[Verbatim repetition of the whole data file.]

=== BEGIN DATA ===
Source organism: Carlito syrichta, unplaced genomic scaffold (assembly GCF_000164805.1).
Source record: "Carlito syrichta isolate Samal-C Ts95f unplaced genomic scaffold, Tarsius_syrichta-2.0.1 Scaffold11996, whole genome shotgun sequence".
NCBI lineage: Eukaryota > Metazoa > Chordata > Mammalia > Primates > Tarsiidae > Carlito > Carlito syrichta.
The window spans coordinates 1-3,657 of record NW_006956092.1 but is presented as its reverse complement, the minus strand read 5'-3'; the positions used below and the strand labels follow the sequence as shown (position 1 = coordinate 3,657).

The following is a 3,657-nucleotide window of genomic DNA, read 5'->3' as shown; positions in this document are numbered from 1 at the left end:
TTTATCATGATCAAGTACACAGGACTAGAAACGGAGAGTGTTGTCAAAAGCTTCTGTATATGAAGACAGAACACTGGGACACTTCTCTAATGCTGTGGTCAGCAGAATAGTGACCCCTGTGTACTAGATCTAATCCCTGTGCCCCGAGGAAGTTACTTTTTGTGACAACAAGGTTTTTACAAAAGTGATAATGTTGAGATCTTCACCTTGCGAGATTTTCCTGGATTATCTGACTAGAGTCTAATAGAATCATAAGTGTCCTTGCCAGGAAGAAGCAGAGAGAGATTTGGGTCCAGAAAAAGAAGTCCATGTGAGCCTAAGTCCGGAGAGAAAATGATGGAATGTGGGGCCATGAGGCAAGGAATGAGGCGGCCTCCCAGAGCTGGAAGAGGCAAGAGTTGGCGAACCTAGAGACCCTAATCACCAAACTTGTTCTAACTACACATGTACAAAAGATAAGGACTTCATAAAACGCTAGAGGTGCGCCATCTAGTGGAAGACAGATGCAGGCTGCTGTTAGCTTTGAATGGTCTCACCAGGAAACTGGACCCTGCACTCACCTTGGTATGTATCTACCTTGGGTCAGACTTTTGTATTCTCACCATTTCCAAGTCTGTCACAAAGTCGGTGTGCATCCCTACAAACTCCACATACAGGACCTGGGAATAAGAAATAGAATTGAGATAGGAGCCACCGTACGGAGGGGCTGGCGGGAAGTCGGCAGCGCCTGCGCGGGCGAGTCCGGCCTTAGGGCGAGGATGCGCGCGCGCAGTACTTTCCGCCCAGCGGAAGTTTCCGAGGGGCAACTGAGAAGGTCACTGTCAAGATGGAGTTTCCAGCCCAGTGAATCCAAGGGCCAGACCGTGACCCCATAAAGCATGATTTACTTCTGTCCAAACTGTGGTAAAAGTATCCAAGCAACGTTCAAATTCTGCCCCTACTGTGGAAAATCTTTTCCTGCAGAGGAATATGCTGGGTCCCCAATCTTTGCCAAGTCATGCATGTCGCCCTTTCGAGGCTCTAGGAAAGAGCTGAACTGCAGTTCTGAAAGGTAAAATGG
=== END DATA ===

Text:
Source organism: Carlito syrichta, unplaced genomic scaffold (assembly GCF_000164805.1).
Source record: "Carlito syrichta isolate Samal-C Ts95f unplaced genomic scaffold, Tarsius_syrichta-2.0.1 Scaffold11996, whole genome shotgun sequence".
NCBI lineage: Eukaryota > Metazoa > Chordata > Mammalia > Primates > Tarsiidae > Carlito > Carlito syrichta.
The window spans coordinates 1-3,657 of record NW_006956092.1 but is presented as its reverse complement, the minus strand read 5'-3'; the positions used below and the strand labels follow the sequence as shown (position 1 = coordinate 3,657).

The following is a 3,657-nucleotide window of genomic DNA, read 5'->3' as shown; positions in this document are numbered from 1 at the left end:
TTTATCATGATCAAGTACACAGGACTAGAAACGGAGAGTGTTGTCAAAAGCTTCTGTATATGAAGACAGAACACTGGGACACTTCTCTAATGCTGTGGTCAGCAGAATAGTGACCCCTGTGTACTAGATCTAATCCCTGTGCCCCGAGGAAGTTACTTTTTGTGACAACAAGGTTTTTACAAAAGTGATAATGTTGAGATCTTCACCTTGCGAGATTTTCCTGGATTATCTGACTAGAGTCTAATAGAATCATAAGTGTCCTTGCCAGGAAGAAGCAGAGAGAGATTTGGGTCCAGAAAAAGAAGTCCATGTGAGCCTAAGTCCGGAGAGAAAATGATGGAATGTGGGGCCATGAGGCAAGGAATGAGGCGGCCTCCCAGAGCTGGAAGAGGCAAGAGTTGGCGAACCTAGAGACCCTAATCACCAAACTTGTTCTAACTACACATGTACAAAAGATAAGGACTTCATAAAACGCTAGAGGTGCGCCATCTAGTGGAAGACAGATGCAGGCTGCTGTTAGCTTTGAATGGTCTCACCAGGAAACTGGACCCTGCACTCACCTTGGTATGTATCTACCTTGGGTCAGACTTTTGTATTCTCACCATTTCCAAGTCTGTCACAAAGTCGGTGTGCATCCCTACAAACTCCACATACAGGACCTGGGAATAAGAAATAGAATTGAGATAGGAGCCACCGTACGGAGGGGCTGGCGGGAAGTCGGCAGCGCCTGCGCGGGCGAGTCCGGCCTTAGGGCGAGGATGCGCGCGCGCAGTACTTTCCGCCCAGCGGAAGTTTCCGAGGGGCAACTGAGAAGGTCACTGTCAAGATGGAGTTTCCAGCCCAGTGAATCCAAGGGCCAGACCGTGACCCCATAAAGCATGATTTACTTCTGTCCAAACTGTGGTAAAAGTATCCAAGCAACGTTCAAATTCTGCCCCTACTGTGGAAAATCTTTTCCTGCAGAGGAATATGCTGGGTCCCCAATCTTTGCCAAGTCATGCATGTCGCCCTTTCGAGGCTCTAGGAAAGAGCTGAACTGCAGTTCTGAAAGGTAAAATGG